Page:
PMV: Since 1998, I have been informed by research in neuroscience, consulting with professionals in the field. Initially I was surprised to learn about memory being subjective which lead to my discovery that memory is inherently a creative process. This guided me and certainly was the inspiration to write and design my book, A Place for Memory: Where Art and Science Meet. For my current show, In Search of Meaning: Memory Becomes Us, I found myself focusing on how our brain looks for meaning, making this is a central focus of my exhibition. This forms a foundation on which I work across media, with ideas about art, science, creativity, story, mystery, and memory. The use of metaphor, both visual and literary, has expanded in my work. My understanding of patterns in neuroscience and in art, mirror each other, allowing for many variables in my art, which I explore and make further connections.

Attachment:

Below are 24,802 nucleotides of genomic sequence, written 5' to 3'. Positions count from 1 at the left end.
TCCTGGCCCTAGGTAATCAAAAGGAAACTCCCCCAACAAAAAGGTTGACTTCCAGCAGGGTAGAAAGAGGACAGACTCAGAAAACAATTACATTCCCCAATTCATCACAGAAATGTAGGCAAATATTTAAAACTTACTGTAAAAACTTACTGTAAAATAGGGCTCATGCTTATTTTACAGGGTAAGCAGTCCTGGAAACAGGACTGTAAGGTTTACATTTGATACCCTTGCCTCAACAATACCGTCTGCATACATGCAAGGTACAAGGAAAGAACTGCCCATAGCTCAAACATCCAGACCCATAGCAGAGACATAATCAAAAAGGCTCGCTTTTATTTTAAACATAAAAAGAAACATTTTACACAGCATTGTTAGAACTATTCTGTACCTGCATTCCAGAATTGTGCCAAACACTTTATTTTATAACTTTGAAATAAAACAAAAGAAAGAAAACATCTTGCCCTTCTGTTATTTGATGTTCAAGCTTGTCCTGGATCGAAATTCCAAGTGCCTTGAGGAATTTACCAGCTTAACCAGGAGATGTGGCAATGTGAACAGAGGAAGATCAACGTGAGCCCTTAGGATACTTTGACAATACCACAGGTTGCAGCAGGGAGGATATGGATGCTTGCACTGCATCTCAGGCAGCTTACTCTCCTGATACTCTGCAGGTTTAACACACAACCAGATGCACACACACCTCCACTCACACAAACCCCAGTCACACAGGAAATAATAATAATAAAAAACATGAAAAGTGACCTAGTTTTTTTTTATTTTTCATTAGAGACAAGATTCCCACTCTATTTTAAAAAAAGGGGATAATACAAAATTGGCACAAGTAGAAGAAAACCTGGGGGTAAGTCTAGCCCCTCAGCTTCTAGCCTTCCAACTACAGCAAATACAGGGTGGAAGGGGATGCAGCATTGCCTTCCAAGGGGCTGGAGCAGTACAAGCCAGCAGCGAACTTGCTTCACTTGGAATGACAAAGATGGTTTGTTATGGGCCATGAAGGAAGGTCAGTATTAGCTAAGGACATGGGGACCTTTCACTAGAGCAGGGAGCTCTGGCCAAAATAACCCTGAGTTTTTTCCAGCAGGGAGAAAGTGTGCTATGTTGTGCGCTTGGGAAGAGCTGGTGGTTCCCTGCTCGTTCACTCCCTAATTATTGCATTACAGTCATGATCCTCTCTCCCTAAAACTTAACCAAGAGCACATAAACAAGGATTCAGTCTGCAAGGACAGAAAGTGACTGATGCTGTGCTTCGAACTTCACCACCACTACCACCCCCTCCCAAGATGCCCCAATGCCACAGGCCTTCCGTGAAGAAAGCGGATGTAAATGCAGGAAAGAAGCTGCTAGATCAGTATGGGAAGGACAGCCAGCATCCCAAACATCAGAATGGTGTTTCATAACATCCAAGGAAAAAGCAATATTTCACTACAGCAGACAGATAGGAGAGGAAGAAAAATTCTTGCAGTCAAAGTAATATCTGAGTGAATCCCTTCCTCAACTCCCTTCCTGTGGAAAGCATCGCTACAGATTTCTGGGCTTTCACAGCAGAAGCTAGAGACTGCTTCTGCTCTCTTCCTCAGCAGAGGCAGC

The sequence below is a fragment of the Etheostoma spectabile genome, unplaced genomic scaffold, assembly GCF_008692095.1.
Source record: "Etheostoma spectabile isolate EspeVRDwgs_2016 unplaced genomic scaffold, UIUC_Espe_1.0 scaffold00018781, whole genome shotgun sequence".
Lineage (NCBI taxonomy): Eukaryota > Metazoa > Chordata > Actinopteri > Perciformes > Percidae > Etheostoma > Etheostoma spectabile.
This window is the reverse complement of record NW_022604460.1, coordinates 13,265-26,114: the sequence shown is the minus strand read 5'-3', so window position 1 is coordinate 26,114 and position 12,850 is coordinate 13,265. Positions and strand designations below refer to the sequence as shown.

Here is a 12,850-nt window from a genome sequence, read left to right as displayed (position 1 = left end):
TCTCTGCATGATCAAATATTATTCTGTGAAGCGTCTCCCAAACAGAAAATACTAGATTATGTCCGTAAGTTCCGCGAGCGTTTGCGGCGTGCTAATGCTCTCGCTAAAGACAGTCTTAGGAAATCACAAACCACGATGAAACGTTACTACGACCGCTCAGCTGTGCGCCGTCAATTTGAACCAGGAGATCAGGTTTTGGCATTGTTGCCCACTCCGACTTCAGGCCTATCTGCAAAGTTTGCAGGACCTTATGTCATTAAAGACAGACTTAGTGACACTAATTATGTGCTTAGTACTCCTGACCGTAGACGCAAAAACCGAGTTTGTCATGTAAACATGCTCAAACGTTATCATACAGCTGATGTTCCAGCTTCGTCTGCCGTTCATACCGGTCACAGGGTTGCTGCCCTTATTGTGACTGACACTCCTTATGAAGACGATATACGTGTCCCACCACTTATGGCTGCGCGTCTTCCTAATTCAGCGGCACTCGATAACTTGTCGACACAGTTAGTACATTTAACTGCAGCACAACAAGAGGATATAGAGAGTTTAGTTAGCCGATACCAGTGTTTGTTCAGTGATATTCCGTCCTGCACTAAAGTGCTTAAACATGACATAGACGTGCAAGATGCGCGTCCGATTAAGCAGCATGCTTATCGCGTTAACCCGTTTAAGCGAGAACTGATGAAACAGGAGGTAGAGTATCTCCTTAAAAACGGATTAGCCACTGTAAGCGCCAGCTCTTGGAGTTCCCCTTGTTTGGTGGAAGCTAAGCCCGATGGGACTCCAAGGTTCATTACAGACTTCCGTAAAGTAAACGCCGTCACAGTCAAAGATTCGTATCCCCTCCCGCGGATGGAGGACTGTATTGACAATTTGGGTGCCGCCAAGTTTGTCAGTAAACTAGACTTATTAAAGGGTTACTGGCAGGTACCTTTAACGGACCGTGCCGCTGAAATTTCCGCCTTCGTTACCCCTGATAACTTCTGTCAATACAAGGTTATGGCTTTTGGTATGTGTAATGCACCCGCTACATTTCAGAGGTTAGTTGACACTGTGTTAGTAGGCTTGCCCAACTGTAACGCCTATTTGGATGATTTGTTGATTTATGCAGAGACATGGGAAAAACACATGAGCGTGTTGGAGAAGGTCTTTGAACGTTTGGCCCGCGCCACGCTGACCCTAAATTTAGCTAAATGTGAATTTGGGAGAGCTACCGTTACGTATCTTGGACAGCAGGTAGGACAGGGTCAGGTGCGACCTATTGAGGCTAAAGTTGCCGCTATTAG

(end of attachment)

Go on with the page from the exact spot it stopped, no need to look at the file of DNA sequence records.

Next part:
LH: Can you elaborate about your writing process and how you incorporate it in your art?
PMV: I am still surprised that I have a writing practice. I made art since a very young age, completely fascinated with being visual and seeing the world through that lens. But I did start writing poetry along the way. My first poems were about losing my mother. I roamed around the emotions of that, somehow putting words on a page that formed poems, resonated with me. For the first art and science exhibition in 1999 Memory -Connections Matter, a poem was my initial response to learning about the human brain and memory. I expected to produce many sketches, but instead, a poem emerged, translating the science. I decided then to make some of my poetry public and wrote specific poems for that installation.